Teacher U CEO Norman Atkins, who will be the president of the new graduate school, said that Relay students will have to prove that their own students have made at least a year’s worth of improvement on standardized assessments in order to graduate. To do this now, Teacher U students use a mix of New York state assessments and, for grade levels and courses that are not tested by the state, select outside assessments to prove their effectiveness, Atkins said.

Response to the Teacher U program and the new graduate school reflects divided views about how to improve teacher education programs — and, in some quarters, about how much change is actually needed. Reaction also reflects contentious opinions about the founders of Teacher U, three charter school networks with impressive student achievement records but which operate outside traditional school districts: KIPP, Achievement First, and Uncommon Schools.

Locally, the new graduate school’s entrance has already generated resistance from traditional colleges and schools of education, including Teacher U’s current host, CUNY.

“We welcome alternative approaches to teacher preparation,” CUNY’s executive vice chancellor and provost, Alexandra Logue, wrote in a letter to state officials last December. “However, New York City already offers a rich set of alternative approach programs, and so adding another player right now seems unnecessary given what is already a highly crowded field.”

Atkins said the program needed to become independent in order to innovate and achieve financial sustainability. As a certified graduate school, Relay can charge tuition and its students can receive federal student loans; neither is possible as a 501(c)3 nonprofit.

The Teacher U team did address one concern before receiving Regents approval. The team had wanted to call its new school the Teacher U Graduate School of Education, but existing education schools complained that the letter “U” might cause the mistaken idea that the school is a university. It will actually be only a graduate school.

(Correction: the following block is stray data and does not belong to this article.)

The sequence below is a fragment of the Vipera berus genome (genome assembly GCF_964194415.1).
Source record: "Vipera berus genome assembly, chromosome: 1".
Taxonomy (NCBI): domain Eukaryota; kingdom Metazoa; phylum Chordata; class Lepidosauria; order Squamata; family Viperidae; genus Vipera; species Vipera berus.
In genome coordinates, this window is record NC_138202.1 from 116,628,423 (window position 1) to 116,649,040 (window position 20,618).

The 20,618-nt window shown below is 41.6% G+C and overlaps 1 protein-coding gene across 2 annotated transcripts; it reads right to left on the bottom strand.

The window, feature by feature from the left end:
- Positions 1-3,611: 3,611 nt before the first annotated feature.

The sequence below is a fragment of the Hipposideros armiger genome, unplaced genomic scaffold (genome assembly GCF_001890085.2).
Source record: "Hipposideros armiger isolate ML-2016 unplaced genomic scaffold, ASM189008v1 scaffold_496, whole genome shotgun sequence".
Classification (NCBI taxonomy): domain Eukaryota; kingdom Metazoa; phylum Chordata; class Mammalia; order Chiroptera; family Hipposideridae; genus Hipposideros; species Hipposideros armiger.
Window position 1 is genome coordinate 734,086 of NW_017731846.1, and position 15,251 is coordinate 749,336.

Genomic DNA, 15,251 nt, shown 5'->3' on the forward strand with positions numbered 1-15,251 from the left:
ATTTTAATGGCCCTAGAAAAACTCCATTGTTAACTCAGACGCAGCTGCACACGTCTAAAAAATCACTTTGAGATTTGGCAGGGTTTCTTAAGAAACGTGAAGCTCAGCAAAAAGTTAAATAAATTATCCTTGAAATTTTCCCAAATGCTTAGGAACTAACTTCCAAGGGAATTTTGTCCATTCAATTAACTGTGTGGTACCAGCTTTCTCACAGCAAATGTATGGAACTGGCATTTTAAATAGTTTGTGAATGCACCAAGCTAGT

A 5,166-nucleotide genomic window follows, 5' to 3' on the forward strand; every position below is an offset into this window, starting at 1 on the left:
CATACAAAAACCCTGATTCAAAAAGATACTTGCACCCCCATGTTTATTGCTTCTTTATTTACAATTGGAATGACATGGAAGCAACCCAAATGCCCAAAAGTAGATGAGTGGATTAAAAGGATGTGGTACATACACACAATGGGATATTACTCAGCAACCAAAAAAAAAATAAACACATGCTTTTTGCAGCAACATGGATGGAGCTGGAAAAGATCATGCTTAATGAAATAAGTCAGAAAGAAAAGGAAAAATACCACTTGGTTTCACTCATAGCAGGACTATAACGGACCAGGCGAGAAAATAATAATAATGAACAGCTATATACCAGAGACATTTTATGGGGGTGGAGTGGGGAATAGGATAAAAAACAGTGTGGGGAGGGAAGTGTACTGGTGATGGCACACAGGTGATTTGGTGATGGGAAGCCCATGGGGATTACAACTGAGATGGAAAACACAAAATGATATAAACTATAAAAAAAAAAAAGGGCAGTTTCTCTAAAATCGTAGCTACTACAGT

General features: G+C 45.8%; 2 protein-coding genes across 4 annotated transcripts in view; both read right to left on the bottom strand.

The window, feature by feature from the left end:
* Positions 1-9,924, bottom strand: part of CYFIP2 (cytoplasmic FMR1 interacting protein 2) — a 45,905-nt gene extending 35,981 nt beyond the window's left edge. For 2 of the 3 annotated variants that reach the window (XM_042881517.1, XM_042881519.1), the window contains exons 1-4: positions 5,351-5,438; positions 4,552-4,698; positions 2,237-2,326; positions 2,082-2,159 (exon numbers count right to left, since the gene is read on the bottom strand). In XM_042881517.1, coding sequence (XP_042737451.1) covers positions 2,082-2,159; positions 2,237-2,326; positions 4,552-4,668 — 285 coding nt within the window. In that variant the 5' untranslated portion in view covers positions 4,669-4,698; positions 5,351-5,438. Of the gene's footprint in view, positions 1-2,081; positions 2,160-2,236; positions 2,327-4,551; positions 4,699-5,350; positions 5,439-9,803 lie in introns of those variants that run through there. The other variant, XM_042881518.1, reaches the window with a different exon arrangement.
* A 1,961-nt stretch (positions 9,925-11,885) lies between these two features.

The founders — led by Atkins, board chairman Larry Robbins, and KIPP co-founder David Levin — selected Relay School of Education.

“In this race to close the achievement gap, we believe the baton of learning must be passed from master teachers to as many other teachers as possible,” Levin said in a statement. “Relay is designed to ensure that every teacher has the opportunity to be that excellent teacher.”

Steiner played a role in creating the program as dean of Hunter’s education school, and Hunter has continued to adopt some innovations led by Teacher U into its own separate program. One of these is the practice of giving teachers portable video cameras to use to record their teaching — and then have faculty members study the video results and respond with feedback.

CUNY raised concerns about the program nevertheless, urging the Regents to take “extreme caution” in considering the Teacher U group’s application.

“What TUGSE is proposing is essentially a similar educational model as the existing Teacher U/Hunter College partnership program, except that TUGSE would lack the depth of intellectual and other resources that a university brings to a partnership,” Logue wrote in the December letter.

Atkins described his organization’s relationship with CUNY’s Hunter College as solid. “We’ve loved working with Hunter College and continue to feel that Teacher U can continue to do terrific work in partnership with Hunter,” Atkins said. “At the same time, the founders were eager to develop an independent institution of higher education that could push on innovation and become financially sustainable.”